Compact cleaner fights oily residue

Author William Leventon
Published
January 03, 2023 - 11:00am

In addition to desired part shapes, machining processes produce part contamination that must be removed. One system designed to do this important job features both a large batch-cleaning capacity and a small footprint.

Sold by Ecoclean Inc. in Southfield, Michigan, the EcoCcompact solvent-based part-cleaning system won’t take up an excessive amount of space on a plant floor. Measuring 3,200 mm long × 1,600 mm wide × 2,450 mm tall, the latest version of the system includes a working chamber with a standard diameter of 550 mm, giving it a 10% higher batch capacity than that of conventional part-cleaning systems, according to Ecoclean. The company also touts the new EcoCcompact’s improved washing mechanics, wash fluid reconditioning and energy-saving technology.

The system is aimed primarily at manufacturing operations that leave an oil residue on parts.

“It removes oil extremely well,” said Director of Sales Sandro Siminovich.

That, for example, makes the EcoCcompact a good fit for screw machine shops and typical stamping operations, he said. In addition, the system can handle water-based coolants in some cases using alternative solvents.

But “if you (use) exclusively water coolant or high volumes of water coolant,” Siminovich said, “we are going to recommend that you use a water-based machine.”

The EcoCcompact system is designed mainly to clean parts made in processes that leave an oil residue.
The EcoCcompact system is designed mainly to clean parts made in processes that leave an oil residue. Image courtesy of Ecoclean

The EcoCcompact comes with two or three fully integrated flood tanks, each fitted with bag-type or high-performance filters and bypass filtration in the supply and return lines. High flooding volume ensures that parts are immersed entirely in the wash fluid during the cleaning process.

“Some machines on the market have smaller tanks and therefore cannot submerge the parts completely,” Siminovich said.

To compensate, parts are rotated in the tanks, he explained, but that doubles the amount of time required for adequate cleaning.

Besides ensuring that the working chamber is quickly filled and emptied, the EcoCcompact’s frequency-controlled flood pumps achieve a high level of mechanical cleaning during standard injection flood washing, according to Ecoclean. Cleaning results can be improved, however, with the addition of an optional frequency-controlled drive to rotate and position the parts to be cleaned in a specific way.

To boost the efficiency of the distillation process and reduce solvent requirements, the EcoCcompact’s distillation unit is installed in a vertical rather than a horizontal position. This shrinks the surface area at the bottom of the unit, Siminovich explained, thereby reducing debris and dirt buildup there, which extends bath life and speeds up solvent regeneration.

In addition, he pointed out that a vertical orientation reduces the surface area that must be heated during distillation, making the process more energy efficient. Further reducing the EcoCcompact’s energy consumption is the fact that two of its flood tanks are warmed by heat recovered from the distillation process.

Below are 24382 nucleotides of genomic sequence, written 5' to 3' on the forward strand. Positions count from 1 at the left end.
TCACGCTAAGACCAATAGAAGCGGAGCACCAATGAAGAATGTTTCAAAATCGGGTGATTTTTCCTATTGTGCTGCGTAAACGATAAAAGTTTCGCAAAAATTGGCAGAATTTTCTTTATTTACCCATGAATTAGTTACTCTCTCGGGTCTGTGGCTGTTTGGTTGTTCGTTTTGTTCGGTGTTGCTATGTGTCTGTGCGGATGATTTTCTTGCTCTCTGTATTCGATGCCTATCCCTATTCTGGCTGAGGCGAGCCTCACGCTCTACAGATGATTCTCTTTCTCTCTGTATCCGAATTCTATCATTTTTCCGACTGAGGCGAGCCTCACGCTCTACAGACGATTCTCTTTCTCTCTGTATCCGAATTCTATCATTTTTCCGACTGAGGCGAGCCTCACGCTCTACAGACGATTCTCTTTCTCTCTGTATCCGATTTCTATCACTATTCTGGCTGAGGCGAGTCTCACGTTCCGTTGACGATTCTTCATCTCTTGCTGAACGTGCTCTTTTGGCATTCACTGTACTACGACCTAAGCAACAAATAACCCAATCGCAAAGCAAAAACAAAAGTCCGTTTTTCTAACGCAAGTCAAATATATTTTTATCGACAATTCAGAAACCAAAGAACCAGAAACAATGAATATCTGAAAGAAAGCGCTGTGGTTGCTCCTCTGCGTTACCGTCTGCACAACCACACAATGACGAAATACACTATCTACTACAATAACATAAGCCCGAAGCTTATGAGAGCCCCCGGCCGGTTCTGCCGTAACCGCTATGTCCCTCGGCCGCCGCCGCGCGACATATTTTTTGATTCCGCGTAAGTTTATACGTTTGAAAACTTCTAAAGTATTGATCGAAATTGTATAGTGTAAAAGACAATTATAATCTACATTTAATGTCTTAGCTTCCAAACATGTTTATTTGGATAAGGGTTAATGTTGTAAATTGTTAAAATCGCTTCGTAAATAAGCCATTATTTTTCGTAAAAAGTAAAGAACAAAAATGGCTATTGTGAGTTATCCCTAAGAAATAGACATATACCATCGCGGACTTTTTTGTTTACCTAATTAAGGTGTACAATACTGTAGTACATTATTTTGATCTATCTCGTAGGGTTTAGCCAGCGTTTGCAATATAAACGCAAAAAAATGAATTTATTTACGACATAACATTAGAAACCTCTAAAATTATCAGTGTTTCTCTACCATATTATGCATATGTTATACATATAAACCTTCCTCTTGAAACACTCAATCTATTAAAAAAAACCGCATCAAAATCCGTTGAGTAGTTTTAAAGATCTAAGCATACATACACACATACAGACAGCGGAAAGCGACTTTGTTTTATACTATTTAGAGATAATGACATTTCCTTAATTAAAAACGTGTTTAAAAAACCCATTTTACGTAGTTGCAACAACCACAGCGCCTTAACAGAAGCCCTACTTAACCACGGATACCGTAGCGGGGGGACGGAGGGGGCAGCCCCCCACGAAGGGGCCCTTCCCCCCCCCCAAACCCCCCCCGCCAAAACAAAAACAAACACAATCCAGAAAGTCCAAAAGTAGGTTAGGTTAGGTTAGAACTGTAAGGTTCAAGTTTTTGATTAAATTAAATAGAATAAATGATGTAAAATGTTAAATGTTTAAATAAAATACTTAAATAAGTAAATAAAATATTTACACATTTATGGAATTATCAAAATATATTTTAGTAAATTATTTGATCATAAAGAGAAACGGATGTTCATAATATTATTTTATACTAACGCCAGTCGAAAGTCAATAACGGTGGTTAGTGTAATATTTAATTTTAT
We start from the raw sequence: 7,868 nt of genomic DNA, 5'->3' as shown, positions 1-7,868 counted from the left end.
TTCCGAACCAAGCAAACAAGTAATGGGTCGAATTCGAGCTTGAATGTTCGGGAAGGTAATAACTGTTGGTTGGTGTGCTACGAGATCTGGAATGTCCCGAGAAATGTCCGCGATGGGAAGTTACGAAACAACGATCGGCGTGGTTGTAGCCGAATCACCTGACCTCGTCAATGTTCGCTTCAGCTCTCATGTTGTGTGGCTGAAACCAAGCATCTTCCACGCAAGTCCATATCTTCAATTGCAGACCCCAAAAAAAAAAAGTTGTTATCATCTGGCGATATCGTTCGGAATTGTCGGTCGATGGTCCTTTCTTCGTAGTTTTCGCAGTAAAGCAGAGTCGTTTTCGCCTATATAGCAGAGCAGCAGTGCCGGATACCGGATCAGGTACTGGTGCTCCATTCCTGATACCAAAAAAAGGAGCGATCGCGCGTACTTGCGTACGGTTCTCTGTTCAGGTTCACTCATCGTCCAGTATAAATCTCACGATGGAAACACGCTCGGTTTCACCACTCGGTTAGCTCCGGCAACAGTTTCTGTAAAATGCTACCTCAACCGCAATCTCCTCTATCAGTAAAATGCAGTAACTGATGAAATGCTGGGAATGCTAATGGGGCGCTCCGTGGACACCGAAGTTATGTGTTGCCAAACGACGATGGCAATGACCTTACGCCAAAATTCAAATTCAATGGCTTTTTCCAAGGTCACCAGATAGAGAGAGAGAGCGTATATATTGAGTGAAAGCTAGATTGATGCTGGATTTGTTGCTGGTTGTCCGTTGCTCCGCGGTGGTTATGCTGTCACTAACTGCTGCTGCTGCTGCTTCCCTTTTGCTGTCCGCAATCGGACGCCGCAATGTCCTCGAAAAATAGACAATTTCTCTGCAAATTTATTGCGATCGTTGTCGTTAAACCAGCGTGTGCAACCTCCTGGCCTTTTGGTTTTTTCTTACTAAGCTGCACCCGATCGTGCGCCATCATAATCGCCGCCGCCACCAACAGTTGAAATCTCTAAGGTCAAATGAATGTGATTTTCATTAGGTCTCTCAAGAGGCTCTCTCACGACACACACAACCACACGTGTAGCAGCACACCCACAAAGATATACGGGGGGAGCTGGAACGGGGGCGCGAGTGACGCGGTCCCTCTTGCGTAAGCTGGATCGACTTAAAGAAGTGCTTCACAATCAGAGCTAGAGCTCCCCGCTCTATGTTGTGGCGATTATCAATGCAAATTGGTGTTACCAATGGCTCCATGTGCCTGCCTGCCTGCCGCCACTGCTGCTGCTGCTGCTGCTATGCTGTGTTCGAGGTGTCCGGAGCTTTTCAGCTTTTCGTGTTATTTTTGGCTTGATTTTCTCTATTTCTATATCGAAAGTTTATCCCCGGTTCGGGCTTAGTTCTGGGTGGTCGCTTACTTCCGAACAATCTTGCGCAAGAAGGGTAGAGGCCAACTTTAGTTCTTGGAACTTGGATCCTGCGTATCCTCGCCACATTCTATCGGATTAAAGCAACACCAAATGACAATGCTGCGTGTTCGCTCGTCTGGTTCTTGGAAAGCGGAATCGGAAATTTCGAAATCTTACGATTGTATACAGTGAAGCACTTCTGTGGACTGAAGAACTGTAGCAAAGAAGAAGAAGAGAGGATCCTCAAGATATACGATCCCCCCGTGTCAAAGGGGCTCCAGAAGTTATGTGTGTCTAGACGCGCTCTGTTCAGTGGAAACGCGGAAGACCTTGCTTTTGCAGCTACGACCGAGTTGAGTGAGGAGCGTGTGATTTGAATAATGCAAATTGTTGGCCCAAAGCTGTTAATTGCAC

Another advantage of a vertical distillation unit is that it reduces the number of supports needed to mount the unit. Siminovich said the heavy cylindrical unit, filled with solvent and contamination, would require support in the center, as well as at the ends, to keep it from bowing if oriented horizontally.

For control, the EcoCcompact includes a 7" human-machine interface touch panel and self-explanatory pictograms to simplify and speed up operation. The system also offers a feature called integrated parts visualization, which is designed to make process tracking and maintenance easier. While the panel allows users to enter their cleaning program and view basic process data, such as temperatures, he said the visualization feature gives additional process information, such as pressures, valve status and how liquid is distributed inside the machine.

“More information (will allow) you to monitor your cleaning program and your cleaning process better,” Siminovich said. “You have full access into the machine and what’s going on behind the scenes.” 

Related Glossary Terms

  • coolant

    coolant

    Fluid that reduces temperature buildup at the tool/workpiece interface during machining. Normally takes the form of a liquid such as soluble or chemical mixtures (semisynthetic, synthetic) but can be pressurized air or other gas. Because of water’s ability to absorb great quantities of heat, it is widely used as a coolant and vehicle for various cutting compounds, with the water-to-compound ratio varying with the machining task. See cutting fluid; semisynthetic cutting fluid; soluble-oil cutting fluid; synthetic cutting fluid.

Author

Contributing Editor

William Leventon is a contributing editor to Cutting Tool Engineering magazine. Contact him by phone at 609-920-3335 or via email at wleventon@gmail.com.